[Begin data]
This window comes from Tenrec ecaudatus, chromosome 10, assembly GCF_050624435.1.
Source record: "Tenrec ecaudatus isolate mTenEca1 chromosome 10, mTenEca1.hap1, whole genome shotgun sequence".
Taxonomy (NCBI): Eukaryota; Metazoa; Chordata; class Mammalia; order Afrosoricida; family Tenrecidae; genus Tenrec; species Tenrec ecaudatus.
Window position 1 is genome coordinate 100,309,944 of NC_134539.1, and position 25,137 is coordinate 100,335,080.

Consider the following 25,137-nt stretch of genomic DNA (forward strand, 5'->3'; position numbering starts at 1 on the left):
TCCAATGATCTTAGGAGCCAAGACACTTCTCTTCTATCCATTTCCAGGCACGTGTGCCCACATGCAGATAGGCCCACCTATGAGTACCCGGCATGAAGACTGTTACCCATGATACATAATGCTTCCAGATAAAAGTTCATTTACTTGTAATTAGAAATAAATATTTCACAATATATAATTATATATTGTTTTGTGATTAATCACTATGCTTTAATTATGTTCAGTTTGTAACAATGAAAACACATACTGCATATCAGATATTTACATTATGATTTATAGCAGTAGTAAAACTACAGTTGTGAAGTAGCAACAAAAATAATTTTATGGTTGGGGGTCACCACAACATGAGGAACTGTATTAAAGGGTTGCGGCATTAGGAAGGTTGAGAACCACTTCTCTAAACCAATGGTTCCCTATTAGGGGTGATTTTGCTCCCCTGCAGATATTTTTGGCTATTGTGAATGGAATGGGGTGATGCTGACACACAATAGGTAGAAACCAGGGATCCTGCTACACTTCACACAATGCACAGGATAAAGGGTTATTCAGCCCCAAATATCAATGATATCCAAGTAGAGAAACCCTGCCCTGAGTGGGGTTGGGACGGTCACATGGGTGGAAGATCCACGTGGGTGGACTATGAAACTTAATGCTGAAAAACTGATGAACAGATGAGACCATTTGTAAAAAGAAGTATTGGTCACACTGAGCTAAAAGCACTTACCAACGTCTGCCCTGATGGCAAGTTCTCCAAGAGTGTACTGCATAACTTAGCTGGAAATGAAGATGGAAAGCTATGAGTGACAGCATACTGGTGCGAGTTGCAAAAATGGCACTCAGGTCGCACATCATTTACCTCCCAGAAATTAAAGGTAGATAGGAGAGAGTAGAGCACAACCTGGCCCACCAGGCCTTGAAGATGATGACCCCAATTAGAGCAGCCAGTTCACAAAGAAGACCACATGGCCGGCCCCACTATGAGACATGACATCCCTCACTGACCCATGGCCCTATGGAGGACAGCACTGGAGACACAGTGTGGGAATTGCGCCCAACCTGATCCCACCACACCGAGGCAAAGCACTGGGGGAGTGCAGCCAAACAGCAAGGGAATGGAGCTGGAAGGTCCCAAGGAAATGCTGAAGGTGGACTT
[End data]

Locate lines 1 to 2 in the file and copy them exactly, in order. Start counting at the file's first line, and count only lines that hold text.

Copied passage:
This window comes from Tenrec ecaudatus, chromosome 10, assembly GCF_050624435.1.
Source record: "Tenrec ecaudatus isolate mTenEca1 chromosome 10, mTenEca1.hap1, whole genome shotgun sequence".